How long might it take to ride a horse or an oxcart to get to a dance?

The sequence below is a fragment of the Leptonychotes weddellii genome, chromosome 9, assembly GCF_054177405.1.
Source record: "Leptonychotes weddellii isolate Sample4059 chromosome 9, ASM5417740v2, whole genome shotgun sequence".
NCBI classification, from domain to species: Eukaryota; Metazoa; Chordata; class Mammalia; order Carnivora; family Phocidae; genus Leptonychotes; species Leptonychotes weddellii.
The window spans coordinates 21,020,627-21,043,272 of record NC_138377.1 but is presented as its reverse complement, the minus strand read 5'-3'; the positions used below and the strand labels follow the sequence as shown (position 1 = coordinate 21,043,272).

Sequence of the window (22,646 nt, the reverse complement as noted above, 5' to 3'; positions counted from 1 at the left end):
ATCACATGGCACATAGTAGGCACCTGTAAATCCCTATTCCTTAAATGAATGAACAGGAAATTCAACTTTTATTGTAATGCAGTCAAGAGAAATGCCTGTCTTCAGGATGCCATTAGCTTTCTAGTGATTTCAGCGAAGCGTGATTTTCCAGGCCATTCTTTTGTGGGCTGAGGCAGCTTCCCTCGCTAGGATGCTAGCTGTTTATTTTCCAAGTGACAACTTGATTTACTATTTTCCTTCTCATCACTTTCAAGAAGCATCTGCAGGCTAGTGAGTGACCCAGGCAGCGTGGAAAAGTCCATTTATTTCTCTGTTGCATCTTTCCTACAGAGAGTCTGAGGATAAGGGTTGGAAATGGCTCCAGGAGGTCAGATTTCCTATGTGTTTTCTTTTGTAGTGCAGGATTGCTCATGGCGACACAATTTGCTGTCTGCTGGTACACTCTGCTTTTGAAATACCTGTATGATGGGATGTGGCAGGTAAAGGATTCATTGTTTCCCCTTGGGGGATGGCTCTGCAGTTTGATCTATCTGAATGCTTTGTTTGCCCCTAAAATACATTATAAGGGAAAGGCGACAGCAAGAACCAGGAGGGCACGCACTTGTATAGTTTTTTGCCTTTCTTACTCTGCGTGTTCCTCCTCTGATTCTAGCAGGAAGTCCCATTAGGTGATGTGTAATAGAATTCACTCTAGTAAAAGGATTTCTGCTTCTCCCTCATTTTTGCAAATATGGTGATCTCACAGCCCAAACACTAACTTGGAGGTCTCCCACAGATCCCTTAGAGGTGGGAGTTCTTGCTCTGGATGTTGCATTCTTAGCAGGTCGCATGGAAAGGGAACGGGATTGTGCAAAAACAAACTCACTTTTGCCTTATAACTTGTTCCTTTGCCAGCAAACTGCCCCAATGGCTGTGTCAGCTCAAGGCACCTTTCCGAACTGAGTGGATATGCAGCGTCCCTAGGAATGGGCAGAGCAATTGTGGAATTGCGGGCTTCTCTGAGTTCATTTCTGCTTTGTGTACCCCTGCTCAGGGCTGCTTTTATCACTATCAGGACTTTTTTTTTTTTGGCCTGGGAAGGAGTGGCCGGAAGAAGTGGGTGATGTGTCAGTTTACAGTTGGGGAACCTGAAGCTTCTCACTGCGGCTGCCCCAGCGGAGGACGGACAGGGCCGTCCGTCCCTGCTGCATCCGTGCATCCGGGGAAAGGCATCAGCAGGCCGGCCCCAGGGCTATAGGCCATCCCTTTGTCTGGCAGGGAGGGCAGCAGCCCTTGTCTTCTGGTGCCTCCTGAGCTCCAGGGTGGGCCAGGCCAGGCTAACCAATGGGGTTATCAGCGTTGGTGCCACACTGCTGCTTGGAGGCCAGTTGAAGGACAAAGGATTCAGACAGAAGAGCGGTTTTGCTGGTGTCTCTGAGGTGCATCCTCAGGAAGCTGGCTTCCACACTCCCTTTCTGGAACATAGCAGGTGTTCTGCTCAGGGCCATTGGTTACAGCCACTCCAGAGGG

When I was visiting Point Reyes, I stopped my car to look over the hills covered with scrub oak, dry grasses, and poison oak. How daunting all those miles of hills and valleys would have seemed to me if I had to travel in a slow, bone-rattling oxcart, or on horseback, or worse, on foot! Those hardy Californios and explorers of the eighteenth and nineteenth centuries might walk for many days to get anywhere. They thought nothing of riding 150 miles to attend a dance, known as a fandango. Men and women would camp and sleep on the hard ground under a blanket and the night sky. Besides hundreds of elk and deer, they might meet up with bears, wolves, or mountain lions. Much of the time there were only trails, no roads for a wagon or cart. Now we cover the same distance by car or truck in a matter of hours.